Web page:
Friend and fan feedback is something you have to be careful with. I mean, so is peer feedback, for that matter; any advice you receive on your work, it's great to listen and get that outside perspective, but you have to let the final word be up to your editor-in-chief, which is you. You don't want your work to be written by everyone else. It's yours, so you have to follow your gut. If you have the time, it's really helpful to get feedback from people you trust and then leave the first draft out for a night, and approach it with a fresh brain in the morning. Or, y'know, whenever it is that you get out of bed.

Listening to fans is tricky, because they're living through your characters, so they want them to "win." If your characters win all the time, they'll become boring fleshpuppets that everyone wants to stick their hands in, but nobody wants to read about. And it makes them highly unbelievable, and thus unrelatable. 

So, again, you have to give priority to your instincts. When I introduced Thea, people were pleading me to make her a more prominent character. I wanted that too, so I did it. When people cry out things like "get these two people to fall in love!" or "make this person do what the other person wants!" they're just voicing their desires (understandably! I do the same when I read or watch a movie). They may hope the story goes in that direction, but if the characters take the path without a genuine reason to do so, their story will feel empty, and your readers will become less invested in them. As a creator, your job is not to write a story and then drop some characters into it. Your job is to introduce some characters, and then let them tell their story.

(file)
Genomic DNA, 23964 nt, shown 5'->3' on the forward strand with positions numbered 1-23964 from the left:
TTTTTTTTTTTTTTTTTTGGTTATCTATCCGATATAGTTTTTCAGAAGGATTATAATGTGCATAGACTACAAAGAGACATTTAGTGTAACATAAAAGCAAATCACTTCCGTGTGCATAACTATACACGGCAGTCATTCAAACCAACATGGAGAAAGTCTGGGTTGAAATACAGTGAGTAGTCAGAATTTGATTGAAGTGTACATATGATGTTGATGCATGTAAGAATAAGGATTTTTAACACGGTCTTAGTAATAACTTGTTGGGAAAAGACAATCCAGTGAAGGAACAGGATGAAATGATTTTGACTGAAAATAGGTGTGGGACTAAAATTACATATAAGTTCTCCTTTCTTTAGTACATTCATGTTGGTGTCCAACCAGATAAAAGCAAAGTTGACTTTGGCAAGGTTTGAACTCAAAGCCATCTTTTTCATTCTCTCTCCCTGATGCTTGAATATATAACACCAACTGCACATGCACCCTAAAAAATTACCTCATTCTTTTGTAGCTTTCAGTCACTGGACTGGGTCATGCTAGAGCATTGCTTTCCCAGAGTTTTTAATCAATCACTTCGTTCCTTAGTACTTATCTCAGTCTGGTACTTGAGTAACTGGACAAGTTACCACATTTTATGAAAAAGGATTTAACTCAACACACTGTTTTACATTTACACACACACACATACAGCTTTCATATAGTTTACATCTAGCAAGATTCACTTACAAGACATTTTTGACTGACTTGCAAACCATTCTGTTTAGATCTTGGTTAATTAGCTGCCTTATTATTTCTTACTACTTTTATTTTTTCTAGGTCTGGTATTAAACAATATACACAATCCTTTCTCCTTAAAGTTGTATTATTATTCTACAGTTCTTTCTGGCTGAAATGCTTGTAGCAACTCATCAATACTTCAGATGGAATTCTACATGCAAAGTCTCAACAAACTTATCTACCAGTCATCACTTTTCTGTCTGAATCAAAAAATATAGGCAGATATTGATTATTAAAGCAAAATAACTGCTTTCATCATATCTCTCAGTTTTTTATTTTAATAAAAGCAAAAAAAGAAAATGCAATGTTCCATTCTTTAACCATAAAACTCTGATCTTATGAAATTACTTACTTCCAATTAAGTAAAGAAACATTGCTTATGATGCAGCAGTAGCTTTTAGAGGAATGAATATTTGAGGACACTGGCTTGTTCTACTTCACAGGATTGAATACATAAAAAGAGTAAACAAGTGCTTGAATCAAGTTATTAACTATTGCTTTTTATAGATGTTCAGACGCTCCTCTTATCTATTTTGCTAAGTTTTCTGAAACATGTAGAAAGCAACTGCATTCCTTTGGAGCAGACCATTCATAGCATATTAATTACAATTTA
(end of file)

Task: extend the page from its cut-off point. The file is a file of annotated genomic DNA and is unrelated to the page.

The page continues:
Q:  Going through some of your other interviews I notice you get the sex questions a lot. You make a living making people laugh and telling stories, how does it feel have fans reach out and tell you that your work helped them accept something as deeply personal about themselves as a their sexuality?  Do you see that as a goal, a byproduct of internet communities, an accomplishment, a happy accident, an indictment on how sexuality is handled in pop culture?

Danielle:  It really has been my motivation to keep going at times. It's a byproduct of creating something that I care very much about, and of being so accessible online, but it's also my end goal, my agenda. I wouldn't feel fulfilled unless my work was inviting people to reconsider their casual opinions on things that they're never challenged to validate. 

My main job, I guess, is to entertain people and to give them something pretty to look at. But ultimately, no matter what my job was, I'd be trying to get people to think about things like sex and sexuality, bodies, love, about how they view people who are different than them, about how they view themselves. (I'd probably be fired from a real job!) I've been pretty passive about it in GWS, but I think that's the best and most respectful way to offer your thoughts to people: by inviting them choose to think about these things on their own. I feel very lucky that so many readers have accepted that invitation, and shared their own thoughts with me.

Q:  Girl With Slingshot went on for a decade, When it started did you have a general idea of where it was going?

Danielle:  Not really. I almost said "not remotely," but admittedly I DID want it to become what it became; I just didn't go into it expecting that. I don't think anyone should. Regardless of how talented you are or how bad you want it, your audience and the accessibility of your work (among billions of other things, like the current social climate) is going to determine your success. And your idea of success will often be different than someone else's.